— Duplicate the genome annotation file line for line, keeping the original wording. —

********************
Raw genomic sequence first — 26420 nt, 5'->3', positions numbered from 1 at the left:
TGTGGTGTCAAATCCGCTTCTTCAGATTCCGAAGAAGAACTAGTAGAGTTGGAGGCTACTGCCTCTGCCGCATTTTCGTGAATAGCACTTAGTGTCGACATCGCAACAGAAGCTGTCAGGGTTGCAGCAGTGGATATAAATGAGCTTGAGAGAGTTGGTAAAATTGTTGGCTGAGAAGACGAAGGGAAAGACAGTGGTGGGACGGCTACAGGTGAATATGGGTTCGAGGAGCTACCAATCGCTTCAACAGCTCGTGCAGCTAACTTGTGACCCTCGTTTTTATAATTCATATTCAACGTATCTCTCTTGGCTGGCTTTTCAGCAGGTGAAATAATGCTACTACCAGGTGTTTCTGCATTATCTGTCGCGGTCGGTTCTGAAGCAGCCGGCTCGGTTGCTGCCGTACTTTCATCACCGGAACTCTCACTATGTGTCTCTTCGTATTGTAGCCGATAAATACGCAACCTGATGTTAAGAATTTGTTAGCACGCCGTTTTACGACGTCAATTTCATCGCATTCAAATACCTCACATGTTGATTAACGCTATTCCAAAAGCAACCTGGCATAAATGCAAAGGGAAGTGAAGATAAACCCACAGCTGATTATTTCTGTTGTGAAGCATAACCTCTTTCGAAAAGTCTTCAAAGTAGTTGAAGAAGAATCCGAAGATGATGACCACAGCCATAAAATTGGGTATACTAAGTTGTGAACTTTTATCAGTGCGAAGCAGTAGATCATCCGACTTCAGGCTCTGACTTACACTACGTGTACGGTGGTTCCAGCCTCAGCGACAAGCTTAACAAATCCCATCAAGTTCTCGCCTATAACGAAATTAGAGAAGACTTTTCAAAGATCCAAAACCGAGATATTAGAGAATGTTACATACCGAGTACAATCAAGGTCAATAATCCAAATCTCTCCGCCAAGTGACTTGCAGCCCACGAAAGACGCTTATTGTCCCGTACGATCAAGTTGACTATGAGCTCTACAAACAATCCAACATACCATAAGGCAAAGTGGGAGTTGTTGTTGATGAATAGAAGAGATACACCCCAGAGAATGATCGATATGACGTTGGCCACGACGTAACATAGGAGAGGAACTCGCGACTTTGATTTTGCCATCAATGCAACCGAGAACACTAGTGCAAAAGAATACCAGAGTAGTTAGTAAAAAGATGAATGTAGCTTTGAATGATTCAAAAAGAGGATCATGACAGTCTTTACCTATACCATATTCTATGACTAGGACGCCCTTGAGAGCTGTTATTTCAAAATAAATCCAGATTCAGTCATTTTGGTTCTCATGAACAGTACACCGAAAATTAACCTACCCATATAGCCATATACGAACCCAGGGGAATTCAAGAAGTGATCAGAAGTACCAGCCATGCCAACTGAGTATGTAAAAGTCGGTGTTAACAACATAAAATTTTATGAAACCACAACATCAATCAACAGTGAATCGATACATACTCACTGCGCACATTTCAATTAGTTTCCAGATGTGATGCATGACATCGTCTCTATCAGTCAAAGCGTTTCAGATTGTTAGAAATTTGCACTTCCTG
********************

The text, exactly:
Raw genomic sequence first — 26420 nt, 5'->3', positions numbered from 1 at the left:
TGTGGTGTCAAATCCGCTTCTTCAGATTCCGAAGAAGAACTAGTAGAGTTGGAGGCTACTGCCTCTGCCGCATTTTCGTGAATAGCACTTAGTGTCGACATCGCAACAGAAGCTGTCAGGGTTGCAGCAGTGGATATAAATGAGCTTGAGAGAGTTGGTAAAATTGTTGGCTGAGAAGACGAAGGGAAAGACAGTGGTGGGACGGCTACAGGTGAATATGGGTTCGAGGAGCTACCAATCGCTTCAACAGCTCGTGCAGCTAACTTGTGACCCTCGTTTTTATAATTCATATTCAACGTATCTCTCTTGGCTGGCTTTTCAGCAGGTGAAATAATGCTACTACCAGGTGTTTCTGCATTATCTGTCGCGGTCGGTTCTGAAGCAGCCGGCTCGGTTGCTGCCGTACTTTCATCACCGGAACTCTCACTATGTGTCTCTTCGTATTGTAGCCGATAAATACGCAACCTGATGTTAAGAATTTGTTAGCACGCCGTTTTACGACGTCAATTTCATCGCATTCAAATACCTCACATGTTGATTAACGCTATTCCAAAAGCAACCTGGCATAAATGCAAAGGGAAGTGAAGATAAACCCACAGCTGATTATTTCTGTTGTGAAGCATAACCTCTTTCGAAAAGTCTTCAAAGTAGTTGAAGAAGAATCCGAAGATGATGACCACAGCCATAAAATTGGGTATACTAAGTTGTGAACTTTTATCAGTGCGAAGCAGTAGATCATCCGACTTCAGGCTCTGACTTACACTACGTGTACGGTGGTTCCAGCCTCAGCGACAAGCTTAACAAATCCCATCAAGTTCTCGCCTATAACGAAATTAGAGAAGACTTTTCAAAGATCCAAAACCGAGATATTAGAGAATGTTACATACCGAGTACAATCAAGGTCAATAATCCAAATCTCTCCGCCAAGTGACTTGCAGCCCACGAAAGACGCTTATTGTCCCGTACGATCAAGTTGACTATGAGCTCTACAAACAATCCAACATACCATAAGGCAAAGTGGGAGTTGTTGTTGATGAATAGAAGAGATACACCCCAGAGAATGATCGATATGACGTTGGCCACGACGTAACATAGGAGAGGAACTCGCGACTTTGATTTTGCCATCAATGCAACCGAGAACACTAGTGCAAAAGAATACCAGAGTAGTTAGTAAAAAGATGAATGTAGCTTTGAATGATTCAAAAAGAGGATCATGACAGTCTTTACCTATACCATATTCTATGACTAGGACGCCCTTGAGAGCTGTTATTTCAAAATAAATCCAGATTCAGTCATTTTGGTTCTCATGAACAGTACACCGAAAATTAACCTACCCATATAGCCATATACGAACCCAGGGGAATTCAAGAAGTGATCAGAAGTACCAGCCATGCCAACTGAGTATGTAAAAGTCGGTGTTAACAACATAAAATTTTATGAAACCACAACATCAATCAACAGTGAATCGATACATACTCACTGCGCACATTTCAATTAGTTTCCAGATGTGATGCATGACATCGTCTCTATCAGTCAAAGCGTTTCAGATTGTTAGAAATTTGCACTTCCTG